The progressive website Truthout notes that “Americans are 110 times more likely to die from contaminated food than terrorism … at an annual cost to the economy of nearly $80 billion.”

And yet, when Congress passed the Food Safety Modernization Act almost three years ago, designed to toughen standards, the representatives of the food industry – spending tens of millions in campaign contributions and lobbying money — went after it with a vengeance, delaying and watering the final version down so much that the Food and Drug Administration can barely function, its own inspectors unable to fulfill their duties. (The situation was made even worse by the government shutdown.)

In 2011, the FDA inspected only six percent of domestic food producers and less than half a percent of imported food – and this at a time when more and more of our food – including two-thirds of our fresh fruits and vegetables – is coming from overseas.

Additional pressure on Congress and state legislatures comes from our old friend ALEC, the American Legislative Exchange Council, funded by Koch Industries and other corporations – including, recently, Google and Facebook – as well as conservative organizations, to draft legislation designed to benefit big business no matter the cost to the rest of us.

In an introduction to its so-called “agriculture principles,” ALEC announced, “The proper role of government involvement in agriculture is to limit and remove barriers for agricultural production, trade and consumption throughout our innovative food system.”

Safety restrictions should “incorporate a least restrictive approach,” it says, while at the same time ALEC encourages high-tech, high-yield farming and calls out against  “unnecessary additional restrictions on the use of antibiotics in animal agriculture.”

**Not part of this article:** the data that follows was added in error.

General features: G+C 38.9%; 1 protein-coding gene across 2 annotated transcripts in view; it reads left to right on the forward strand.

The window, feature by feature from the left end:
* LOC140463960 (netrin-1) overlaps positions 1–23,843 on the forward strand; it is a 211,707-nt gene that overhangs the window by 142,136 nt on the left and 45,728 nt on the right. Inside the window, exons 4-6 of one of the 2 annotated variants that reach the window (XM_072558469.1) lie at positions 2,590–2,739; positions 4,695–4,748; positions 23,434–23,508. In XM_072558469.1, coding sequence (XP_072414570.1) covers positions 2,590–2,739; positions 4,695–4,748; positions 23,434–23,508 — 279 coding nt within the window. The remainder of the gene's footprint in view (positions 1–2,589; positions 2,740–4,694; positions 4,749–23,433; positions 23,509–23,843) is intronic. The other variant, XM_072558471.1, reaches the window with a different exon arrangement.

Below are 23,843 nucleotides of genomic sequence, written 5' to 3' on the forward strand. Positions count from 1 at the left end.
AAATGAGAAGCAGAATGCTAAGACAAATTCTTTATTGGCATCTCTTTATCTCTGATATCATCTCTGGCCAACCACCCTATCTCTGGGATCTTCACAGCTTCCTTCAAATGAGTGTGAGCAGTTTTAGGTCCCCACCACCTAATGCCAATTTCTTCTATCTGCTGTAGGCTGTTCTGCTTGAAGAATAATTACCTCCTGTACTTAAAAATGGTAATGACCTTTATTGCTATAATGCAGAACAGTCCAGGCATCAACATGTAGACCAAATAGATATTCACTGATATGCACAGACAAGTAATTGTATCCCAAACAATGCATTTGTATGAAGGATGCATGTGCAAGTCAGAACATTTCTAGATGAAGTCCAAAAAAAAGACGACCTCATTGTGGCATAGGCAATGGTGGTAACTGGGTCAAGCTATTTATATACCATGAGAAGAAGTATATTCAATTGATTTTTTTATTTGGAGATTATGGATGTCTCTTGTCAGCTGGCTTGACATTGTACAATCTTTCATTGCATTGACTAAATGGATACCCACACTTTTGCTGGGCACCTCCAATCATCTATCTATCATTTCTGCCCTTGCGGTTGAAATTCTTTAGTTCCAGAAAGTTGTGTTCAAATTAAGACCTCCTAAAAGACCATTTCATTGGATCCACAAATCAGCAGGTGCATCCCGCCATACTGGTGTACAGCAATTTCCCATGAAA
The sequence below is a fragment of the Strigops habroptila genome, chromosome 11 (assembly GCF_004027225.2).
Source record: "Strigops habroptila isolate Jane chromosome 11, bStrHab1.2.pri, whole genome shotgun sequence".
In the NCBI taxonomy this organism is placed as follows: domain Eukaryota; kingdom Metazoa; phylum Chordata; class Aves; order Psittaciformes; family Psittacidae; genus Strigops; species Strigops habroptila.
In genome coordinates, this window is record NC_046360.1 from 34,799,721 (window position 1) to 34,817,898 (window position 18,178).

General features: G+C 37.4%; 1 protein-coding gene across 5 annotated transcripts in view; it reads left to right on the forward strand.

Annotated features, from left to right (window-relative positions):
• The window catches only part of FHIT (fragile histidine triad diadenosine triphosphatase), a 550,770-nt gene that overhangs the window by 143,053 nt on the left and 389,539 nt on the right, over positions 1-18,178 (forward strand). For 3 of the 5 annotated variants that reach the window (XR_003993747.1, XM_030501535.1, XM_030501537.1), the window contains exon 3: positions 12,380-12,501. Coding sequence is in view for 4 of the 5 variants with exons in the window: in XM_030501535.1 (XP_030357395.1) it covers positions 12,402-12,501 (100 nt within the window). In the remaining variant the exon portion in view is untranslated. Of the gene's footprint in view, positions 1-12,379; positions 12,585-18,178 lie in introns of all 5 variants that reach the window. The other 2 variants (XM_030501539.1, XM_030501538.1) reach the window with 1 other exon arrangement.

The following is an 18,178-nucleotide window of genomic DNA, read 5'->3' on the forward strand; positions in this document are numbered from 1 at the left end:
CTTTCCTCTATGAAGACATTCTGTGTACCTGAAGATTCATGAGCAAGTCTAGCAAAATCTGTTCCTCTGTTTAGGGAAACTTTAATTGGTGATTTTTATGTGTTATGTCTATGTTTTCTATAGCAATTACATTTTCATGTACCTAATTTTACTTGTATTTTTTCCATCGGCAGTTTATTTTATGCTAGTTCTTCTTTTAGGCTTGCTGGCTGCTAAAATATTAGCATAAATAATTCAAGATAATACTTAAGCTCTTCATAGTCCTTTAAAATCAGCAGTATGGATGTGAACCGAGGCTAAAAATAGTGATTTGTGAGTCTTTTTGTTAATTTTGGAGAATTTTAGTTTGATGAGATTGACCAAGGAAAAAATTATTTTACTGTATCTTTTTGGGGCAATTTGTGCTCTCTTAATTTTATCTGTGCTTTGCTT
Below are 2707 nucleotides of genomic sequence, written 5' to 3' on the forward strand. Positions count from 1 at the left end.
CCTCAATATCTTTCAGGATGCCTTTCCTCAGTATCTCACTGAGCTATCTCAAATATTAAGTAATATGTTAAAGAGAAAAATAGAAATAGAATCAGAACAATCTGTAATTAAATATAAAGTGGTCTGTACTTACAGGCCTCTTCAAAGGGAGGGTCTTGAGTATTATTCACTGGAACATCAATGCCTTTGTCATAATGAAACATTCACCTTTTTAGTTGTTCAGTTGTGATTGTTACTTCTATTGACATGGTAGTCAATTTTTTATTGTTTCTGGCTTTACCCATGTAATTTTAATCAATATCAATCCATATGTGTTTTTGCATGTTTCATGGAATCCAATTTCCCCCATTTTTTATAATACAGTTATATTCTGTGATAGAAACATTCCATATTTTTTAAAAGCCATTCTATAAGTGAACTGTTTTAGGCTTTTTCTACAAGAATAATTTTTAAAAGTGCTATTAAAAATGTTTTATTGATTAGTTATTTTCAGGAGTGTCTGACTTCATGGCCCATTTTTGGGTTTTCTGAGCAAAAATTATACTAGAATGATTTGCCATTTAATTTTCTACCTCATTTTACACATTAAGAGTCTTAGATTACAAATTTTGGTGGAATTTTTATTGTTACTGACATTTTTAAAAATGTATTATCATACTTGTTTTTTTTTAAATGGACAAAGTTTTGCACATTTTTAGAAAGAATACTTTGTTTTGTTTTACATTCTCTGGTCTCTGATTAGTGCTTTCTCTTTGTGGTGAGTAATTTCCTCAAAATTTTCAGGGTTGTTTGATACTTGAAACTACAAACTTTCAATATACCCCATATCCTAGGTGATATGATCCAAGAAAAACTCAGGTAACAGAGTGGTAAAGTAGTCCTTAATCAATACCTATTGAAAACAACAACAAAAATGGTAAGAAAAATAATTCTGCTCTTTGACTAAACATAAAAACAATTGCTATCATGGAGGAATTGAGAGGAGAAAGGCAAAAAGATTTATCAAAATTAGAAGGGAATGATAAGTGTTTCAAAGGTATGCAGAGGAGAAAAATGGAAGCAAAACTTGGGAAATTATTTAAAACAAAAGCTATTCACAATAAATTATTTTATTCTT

ALEC boasts about the safety and quality of our food system – the highest in the world, it says – but at the same time designs and pushes legislation designed to prosecute and crush journalists, whistleblowers and animal rights activists who would secretly infiltrate the food industry to expose shoddy practices and unsafe, unsanitary conditions that threaten the nation’s well-being.

These so-called “ag-gag” bills criminalize those who would report abuse. If such laws had existed a century ago, a muckraker like Upton Sinclair would never have been allowed to report the sordid practices of the meat packing industry that led to his book “The Jungle” and saved who knows how many from tainted food, sickness and death?

Add to this the controversy over growth-enhancing drugs and hormones, the danger of genetically modified foods, the cruelty of big business factory farms: how can measures like these sound like good ideas to anyone other than those who would put profits above public health? It’s called “runaway capitalism,” and the time has come to stop this free-market fundamentalism gone amok.

It’s enough to make you sick.

Michael Winship, senior writing fellow at the public policy and analysis group Demos, is senior writer of Moyers & Company, the weekly public television series. Karen Kimball contributed research to this piece.